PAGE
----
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Japanese tea ceremony and mindful yoga introduce kimono tailor-made with European suit fabrics

3 Comments
By Keiko Takahashi Kabata

A luxurious culture event Savoir Vivre (Savoir=to know, Vivre=life) was held at the French fabric brand Dormeuil's Aoyama salon last month to introduce a fabulous contemporary kimono, tailor-made with suit fabrics. The brand is well known for its high quality and sophisticated French design but new to kimono, so it was quite a surprising and simple approach that worked.

Fusing and harmonizing Western and Japanese traditional culture was the theme of the event. The performers whom Dormeuil selected to match this theme were a tea master and a yoga instructor of the “CHAREN Tranquilitea Ceremony”, providing unique combined classes of tea ceremony and mindful yoga. The other special guest performer was a biwa player, Kakushin Tomoyoshi, who played beautiful traditional pieces with the four-stringed traditional Japanese lute (see photo below).

“Tranquilitea” was founded by two fascinating Japanese women — Machiko Hoshina and Noriko Kirishima. Hoshina is an English-speaking bilingual tea master of the Urasenke tradition, who was born to the family line of Daimyo, the lord of samurai with a 500-year history, kindred with the Tokugawa shogun family and the lineage of the Imperial family. Kirishima is her college classmate and a bilingual yoga instructor who founded the Putali Yoga School. They believe that the Japanese tea ceremony and yoga share the common philosophy of meditation, which helps us balance the stressed-out body, mind and soul. “By activating the five senses and being present in a Zen-style tearoom, you may feel yourself a part of whole nature and the enlarged universe – and learn the preciousness of being yourself,” says Hoshina.

At the ceremony, Hoshina dressed in a Dormeuil kimono, performed a perfect combination of traditional and contemporary style. The tea master served guests excellent bowls of West-meets-East matcha, specially blended by Magouemon, a tea house in Kyoto. She called the tea “Romanee Conti of Matcha", because of its perfect sweetness and depth of the taste that she felt it was the world’s best quality. An innovative digital scroll on the wall, instead of a traditional hanging style, showed the images of the mindful tea world and created a perfect West-meets-East atmosphere, while the antique tea utensils from 19th-century Japan gave silent messages of the Ichi-go-Ichi-e (once in a lifetime meeting) from the Edo and Meiji eras. The flower vase displayed once belonged to Naosuke Ii, who was the chief minister of late Tokugawa Shogunate and an enthusiastic practitioner of the Japanese tea ceremony who spread the concept of the Ichi-go-Ichi-e.

The biwa player performed also Edo and Meiji era pieces, because biwa was the Meiji emperor's favorite instrument and it was also the time Dormeuil was founded in France. An amazing depth of details everywhere. The matcha tea bowls were also specially made for this event by the ceramic artist Junko Yamamoto; the fusion of Dormeuil and Japanese traditional culture was the concept. Interestingly enough, her beautiful tea bowls symbolizing the perfect harmony between West and East. At the end of the event, Kirishima — dressed in a suit fabric jacket — introduced the innovative kimono yoga lesson. Yes, even wearing a kimono, you can practice it. It was a genius idea.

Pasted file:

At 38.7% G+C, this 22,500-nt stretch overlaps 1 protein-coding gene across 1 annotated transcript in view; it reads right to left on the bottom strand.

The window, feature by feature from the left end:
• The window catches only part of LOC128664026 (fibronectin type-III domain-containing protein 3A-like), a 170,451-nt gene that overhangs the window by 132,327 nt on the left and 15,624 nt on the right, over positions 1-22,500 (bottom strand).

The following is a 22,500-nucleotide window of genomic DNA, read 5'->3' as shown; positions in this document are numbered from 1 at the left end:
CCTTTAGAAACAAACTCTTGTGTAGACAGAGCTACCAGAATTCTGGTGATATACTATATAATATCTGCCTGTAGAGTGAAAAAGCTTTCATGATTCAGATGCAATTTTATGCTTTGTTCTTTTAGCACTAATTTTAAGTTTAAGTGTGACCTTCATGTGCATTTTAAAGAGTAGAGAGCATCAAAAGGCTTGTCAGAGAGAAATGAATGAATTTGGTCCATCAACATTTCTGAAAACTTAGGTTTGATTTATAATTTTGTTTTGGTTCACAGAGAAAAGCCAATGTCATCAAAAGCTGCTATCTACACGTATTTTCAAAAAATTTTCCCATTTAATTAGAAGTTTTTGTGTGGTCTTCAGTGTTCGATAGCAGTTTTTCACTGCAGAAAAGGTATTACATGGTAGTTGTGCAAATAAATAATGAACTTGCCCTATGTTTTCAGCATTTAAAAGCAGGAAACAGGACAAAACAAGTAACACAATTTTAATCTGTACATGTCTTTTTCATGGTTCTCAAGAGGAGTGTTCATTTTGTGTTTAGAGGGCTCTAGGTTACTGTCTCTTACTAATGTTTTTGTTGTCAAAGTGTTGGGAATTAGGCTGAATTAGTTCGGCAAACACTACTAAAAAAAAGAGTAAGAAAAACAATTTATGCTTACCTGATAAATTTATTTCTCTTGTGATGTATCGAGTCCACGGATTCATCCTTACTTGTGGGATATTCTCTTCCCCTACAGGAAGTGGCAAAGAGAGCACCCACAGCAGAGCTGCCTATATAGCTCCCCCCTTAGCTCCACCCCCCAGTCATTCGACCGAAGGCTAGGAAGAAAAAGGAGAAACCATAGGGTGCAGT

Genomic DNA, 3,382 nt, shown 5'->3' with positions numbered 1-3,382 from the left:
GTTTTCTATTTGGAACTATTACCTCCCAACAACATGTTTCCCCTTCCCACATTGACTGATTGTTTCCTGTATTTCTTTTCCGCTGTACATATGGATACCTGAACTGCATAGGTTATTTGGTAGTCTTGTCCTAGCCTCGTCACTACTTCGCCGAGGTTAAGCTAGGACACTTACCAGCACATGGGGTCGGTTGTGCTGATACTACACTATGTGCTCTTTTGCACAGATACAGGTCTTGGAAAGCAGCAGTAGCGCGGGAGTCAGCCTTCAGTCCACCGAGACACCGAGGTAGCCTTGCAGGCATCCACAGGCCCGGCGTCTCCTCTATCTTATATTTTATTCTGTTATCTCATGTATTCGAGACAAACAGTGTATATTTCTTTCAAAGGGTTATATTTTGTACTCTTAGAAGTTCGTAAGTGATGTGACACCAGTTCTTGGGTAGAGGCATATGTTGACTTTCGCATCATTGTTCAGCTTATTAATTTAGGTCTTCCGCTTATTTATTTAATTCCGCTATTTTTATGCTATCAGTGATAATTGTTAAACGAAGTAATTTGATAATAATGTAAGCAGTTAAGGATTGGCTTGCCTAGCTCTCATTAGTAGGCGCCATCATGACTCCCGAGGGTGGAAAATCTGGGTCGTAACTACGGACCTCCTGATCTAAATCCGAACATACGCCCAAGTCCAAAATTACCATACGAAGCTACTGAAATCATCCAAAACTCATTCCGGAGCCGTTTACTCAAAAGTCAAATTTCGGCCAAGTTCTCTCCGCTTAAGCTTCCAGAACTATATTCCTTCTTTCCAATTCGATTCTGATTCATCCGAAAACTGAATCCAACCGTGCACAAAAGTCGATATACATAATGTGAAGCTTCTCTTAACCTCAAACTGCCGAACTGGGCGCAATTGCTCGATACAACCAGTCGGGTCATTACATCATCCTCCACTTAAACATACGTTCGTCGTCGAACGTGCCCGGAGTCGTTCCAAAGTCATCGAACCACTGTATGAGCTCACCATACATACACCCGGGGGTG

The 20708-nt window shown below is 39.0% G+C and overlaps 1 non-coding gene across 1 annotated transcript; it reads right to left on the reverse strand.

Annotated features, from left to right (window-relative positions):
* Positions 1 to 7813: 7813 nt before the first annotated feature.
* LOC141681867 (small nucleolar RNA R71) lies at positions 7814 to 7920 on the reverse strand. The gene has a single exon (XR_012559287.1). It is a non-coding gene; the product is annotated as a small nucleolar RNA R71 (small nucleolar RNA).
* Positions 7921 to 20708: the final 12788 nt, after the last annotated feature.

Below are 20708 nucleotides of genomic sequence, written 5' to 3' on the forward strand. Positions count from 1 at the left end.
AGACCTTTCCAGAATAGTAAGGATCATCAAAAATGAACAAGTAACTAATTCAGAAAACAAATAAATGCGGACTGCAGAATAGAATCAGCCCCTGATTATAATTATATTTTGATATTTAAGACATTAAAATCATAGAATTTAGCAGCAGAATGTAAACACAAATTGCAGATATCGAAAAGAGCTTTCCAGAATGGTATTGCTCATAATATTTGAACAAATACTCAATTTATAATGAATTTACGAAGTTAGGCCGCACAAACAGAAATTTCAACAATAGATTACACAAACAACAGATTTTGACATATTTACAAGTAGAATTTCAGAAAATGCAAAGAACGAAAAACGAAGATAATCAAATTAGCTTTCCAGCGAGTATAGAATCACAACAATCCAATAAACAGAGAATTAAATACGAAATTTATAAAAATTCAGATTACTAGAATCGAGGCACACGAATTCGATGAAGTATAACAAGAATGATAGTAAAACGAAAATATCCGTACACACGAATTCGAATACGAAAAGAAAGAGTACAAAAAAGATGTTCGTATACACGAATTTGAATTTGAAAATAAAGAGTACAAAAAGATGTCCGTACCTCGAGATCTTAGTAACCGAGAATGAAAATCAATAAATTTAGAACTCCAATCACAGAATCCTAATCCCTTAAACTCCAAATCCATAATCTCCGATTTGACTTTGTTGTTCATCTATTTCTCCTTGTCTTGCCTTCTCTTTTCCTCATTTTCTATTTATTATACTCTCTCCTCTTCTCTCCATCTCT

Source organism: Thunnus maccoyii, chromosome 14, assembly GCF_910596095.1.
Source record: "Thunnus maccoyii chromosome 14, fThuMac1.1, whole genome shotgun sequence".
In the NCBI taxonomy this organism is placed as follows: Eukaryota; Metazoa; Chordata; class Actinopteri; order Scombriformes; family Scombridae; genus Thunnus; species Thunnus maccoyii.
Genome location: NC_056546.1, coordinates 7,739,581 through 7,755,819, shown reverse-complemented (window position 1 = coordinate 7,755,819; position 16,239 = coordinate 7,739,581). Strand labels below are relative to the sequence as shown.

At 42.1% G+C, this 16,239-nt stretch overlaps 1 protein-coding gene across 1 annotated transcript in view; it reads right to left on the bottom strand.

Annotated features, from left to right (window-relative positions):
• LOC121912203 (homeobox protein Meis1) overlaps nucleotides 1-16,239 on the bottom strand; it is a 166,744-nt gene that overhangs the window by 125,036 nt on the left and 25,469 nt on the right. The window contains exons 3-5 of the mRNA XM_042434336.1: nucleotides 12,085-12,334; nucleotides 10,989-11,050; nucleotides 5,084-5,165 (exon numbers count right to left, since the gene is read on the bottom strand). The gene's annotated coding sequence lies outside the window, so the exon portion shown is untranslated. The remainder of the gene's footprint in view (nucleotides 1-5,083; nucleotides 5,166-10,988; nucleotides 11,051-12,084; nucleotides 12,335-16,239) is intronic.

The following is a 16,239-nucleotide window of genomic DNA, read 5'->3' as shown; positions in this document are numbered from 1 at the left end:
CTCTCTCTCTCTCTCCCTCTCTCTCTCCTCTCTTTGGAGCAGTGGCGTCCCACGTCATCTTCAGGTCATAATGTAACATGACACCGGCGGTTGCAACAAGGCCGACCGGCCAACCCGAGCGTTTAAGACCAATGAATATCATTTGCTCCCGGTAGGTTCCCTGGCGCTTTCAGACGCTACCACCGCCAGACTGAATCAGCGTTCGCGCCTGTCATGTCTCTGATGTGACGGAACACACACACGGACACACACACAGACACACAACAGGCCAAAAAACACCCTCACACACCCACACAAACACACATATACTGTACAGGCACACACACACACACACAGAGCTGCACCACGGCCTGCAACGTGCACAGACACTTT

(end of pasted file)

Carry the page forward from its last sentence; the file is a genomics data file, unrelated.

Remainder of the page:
According to the artists who wore this suit fabric kimono, it is very comfortable as they are luxuriously soft, and the good news is that even after sitting on a tatami mat for a long time, it doesn’t get wrinkled — just right for a contemporary lifestyle.

The yoga lesson at the end helped us use our five senses to fully appreciate every beautiful moment of the tea ceremony and be able to experience the enlarged universal harmony. Thanks to the talented creative masters, their technique and attention to detail and preparation, everyone who participated felt something unforgettable that went beyond culture, time and borders. It was the perfect Ichi-go-Ichi-e experience.

© Japan Today

©2019 GPlusMedia Inc.


3 Comments
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So anything that bastardizes it is a shame.

Tea ceremonies were always about "luxury through simplicity", and expensive European fabric cut in a custom simple kimono is as luxurious as it gets. Nothing about it bastardizes it. Sado was always open to the outside culture (I know because I have studied it, omotesenke), including the not-so-well-known ceremonially smoking of expensive (for the period) tobacco, enjoying imported sweets and fruits, scents from China or Thailand, and drinking extremely expensive the green tea made for example in Korea or Taiwan.

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I can't remember who it was that mandated the procedures for the "cha no yu", but it was done to preserve the culture. So anything that bastardizes it is a shame.

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It sounds quite exquisite. It's a shame that so many young Japanese people are either not learning about their beautiful traditions or don't have much interest in them. It's a generational thing, I suppose.

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